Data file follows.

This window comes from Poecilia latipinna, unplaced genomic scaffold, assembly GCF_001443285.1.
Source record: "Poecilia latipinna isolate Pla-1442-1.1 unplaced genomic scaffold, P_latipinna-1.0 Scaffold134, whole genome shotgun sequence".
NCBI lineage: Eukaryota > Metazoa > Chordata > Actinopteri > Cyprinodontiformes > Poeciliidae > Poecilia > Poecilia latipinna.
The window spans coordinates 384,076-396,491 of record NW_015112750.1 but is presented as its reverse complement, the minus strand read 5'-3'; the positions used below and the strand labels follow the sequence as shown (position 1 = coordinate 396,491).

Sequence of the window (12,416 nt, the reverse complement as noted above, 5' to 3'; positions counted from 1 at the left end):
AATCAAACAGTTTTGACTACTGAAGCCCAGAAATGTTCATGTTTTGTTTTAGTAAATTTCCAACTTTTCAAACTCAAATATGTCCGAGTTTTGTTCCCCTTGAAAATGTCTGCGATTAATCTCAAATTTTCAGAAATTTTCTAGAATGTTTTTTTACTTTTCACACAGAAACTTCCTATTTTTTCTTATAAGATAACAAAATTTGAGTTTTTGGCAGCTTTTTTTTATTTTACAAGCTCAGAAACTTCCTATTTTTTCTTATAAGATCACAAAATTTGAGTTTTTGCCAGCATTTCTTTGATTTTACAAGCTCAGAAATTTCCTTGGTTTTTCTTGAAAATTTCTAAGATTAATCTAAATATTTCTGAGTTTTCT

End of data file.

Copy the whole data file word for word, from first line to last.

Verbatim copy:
This window comes from Poecilia latipinna, unplaced genomic scaffold, assembly GCF_001443285.1.
Source record: "Poecilia latipinna isolate Pla-1442-1.1 unplaced genomic scaffold, P_latipinna-1.0 Scaffold134, whole genome shotgun sequence".
NCBI lineage: Eukaryota > Metazoa > Chordata > Actinopteri > Cyprinodontiformes > Poeciliidae > Poecilia > Poecilia latipinna.
The window spans coordinates 384,076-396,491 of record NW_015112750.1 but is presented as its reverse complement, the minus strand read 5'-3'; the positions used below and the strand labels follow the sequence as shown (position 1 = coordinate 396,491).

Sequence of the window (12,416 nt, the reverse complement as noted above, 5' to 3'; positions counted from 1 at the left end):
AATCAAACAGTTTTGACTACTGAAGCCCAGAAATGTTCATGTTTTGTTTTAGTAAATTTCCAACTTTTCAAACTCAAATATGTCCGAGTTTTGTTCCCCTTGAAAATGTCTGCGATTAATCTCAAATTTTCAGAAATTTTCTAGAATGTTTTTTTACTTTTCACACAGAAACTTCCTATTTTTTCTTATAAGATAACAAAATTTGAGTTTTTGGCAGCTTTTTTTTATTTTACAAGCTCAGAAACTTCCTATTTTTTCTTATAAGATCACAAAATTTGAGTTTTTGCCAGCATTTCTTTGATTTTACAAGCTCAGAAATTTCCTTGGTTTTTCTTGAAAATTTCTAAGATTAATCTAAATATTTCTGAGTTTTCT